A few of George Haviland's guitars
A few of George Haviland’s guitars
“Here and there.  I’ve been busy with school and work.  When did you first start to play, again?”

Haviland, or “Havs” as everyone calls him, tells me he began to play in the 2nd grade, quit in the 3rd grade, started again in 4th grade, quit in 5th, and began playing again in 6th.  By the time he was in 7th grade, he was playing at parties and bars until his freshman year of college.

George Haviland at the age of 18
George Haviland at the age of 18
Havs went to North Bergen High School and graduated in 1976, where he played in the jazz band and sang in the chorus.  He also starred in their musicals that were Broadway hits like “Mame” and “Fiddler on the Roof.”  During this time, he was still playing in local bands, up until he began his college career at what is now known as New Jersey City University.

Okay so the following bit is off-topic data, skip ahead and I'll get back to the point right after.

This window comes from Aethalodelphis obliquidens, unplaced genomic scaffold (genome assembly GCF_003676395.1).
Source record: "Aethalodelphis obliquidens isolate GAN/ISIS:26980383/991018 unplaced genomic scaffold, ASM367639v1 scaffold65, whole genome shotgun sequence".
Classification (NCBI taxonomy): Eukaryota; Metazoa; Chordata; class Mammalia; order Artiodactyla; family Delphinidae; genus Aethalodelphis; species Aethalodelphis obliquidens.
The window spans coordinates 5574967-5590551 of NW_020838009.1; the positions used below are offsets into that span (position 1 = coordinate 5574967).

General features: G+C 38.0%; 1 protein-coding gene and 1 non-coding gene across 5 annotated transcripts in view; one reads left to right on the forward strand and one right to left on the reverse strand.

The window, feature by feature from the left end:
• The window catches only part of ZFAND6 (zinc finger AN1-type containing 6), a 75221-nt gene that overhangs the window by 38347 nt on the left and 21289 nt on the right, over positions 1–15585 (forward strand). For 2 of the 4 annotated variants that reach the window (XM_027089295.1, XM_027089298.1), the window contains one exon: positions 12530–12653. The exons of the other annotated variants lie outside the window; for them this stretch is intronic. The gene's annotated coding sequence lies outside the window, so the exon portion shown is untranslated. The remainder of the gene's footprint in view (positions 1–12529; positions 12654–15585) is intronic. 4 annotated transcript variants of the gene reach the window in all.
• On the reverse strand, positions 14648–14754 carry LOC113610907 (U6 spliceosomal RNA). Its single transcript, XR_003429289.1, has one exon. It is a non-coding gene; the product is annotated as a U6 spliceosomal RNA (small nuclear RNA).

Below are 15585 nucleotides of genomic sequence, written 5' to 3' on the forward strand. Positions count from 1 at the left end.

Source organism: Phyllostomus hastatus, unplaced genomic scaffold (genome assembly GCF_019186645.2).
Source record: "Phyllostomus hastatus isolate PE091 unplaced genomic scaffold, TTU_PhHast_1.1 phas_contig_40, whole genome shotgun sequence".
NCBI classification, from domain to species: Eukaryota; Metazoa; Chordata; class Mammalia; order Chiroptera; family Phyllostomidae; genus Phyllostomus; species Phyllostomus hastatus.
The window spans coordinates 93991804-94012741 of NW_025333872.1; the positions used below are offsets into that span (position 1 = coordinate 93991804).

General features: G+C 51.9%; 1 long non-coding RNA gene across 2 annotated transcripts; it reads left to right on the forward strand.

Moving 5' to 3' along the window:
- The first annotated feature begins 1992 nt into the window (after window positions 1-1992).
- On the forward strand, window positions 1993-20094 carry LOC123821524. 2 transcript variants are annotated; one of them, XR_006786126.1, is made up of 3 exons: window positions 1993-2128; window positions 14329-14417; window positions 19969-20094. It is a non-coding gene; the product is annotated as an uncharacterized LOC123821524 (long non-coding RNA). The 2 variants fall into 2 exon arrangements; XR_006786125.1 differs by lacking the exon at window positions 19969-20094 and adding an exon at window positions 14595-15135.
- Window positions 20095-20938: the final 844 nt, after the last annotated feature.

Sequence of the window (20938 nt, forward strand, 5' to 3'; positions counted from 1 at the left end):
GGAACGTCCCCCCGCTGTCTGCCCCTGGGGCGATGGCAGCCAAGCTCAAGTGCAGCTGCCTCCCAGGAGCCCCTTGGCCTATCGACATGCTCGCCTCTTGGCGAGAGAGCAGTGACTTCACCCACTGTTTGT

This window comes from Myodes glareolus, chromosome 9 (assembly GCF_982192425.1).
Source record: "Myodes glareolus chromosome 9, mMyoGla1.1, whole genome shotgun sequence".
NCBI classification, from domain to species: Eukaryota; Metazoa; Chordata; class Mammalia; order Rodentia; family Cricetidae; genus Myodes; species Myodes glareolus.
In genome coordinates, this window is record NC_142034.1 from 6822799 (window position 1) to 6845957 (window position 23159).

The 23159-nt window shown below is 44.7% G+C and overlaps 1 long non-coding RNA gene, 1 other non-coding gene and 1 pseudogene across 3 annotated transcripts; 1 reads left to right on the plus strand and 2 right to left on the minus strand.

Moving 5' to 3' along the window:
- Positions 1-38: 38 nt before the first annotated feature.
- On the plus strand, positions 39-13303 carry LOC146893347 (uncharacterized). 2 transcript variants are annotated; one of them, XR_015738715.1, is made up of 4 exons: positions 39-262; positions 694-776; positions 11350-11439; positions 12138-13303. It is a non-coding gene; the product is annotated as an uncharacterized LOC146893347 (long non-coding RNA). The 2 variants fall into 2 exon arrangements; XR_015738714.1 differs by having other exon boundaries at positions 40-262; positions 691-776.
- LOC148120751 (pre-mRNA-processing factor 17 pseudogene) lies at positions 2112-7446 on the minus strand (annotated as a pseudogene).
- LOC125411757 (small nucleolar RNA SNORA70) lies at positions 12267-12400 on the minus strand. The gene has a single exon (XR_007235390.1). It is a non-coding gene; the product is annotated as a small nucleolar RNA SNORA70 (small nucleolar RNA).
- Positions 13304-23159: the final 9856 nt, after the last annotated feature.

While at NJCU, Havs began to study classical guitar, and sold all of his electric guitar equipment.  I have always known that he was talented, but from hearing all these stories, I think he could’ve been a rockstar.

Havs was approached by “Kool & the Gang” to play with them because they were looking for a “white guitarist,” but it never worked out.  

He was also hanging out with rock stars like Michael Bruce, one of the original guitarists from the Alice Cooper band.

“I was at his apartment, and I picked up a guitar.  I played a major 7th chord, and he asked me what that was.  I was confused.  He asked me to show him how to play it.  I gave him a lesson while staring at all of the gold plaques he earned from Alice Cooper, and thought there was something wrong there,” he says to me.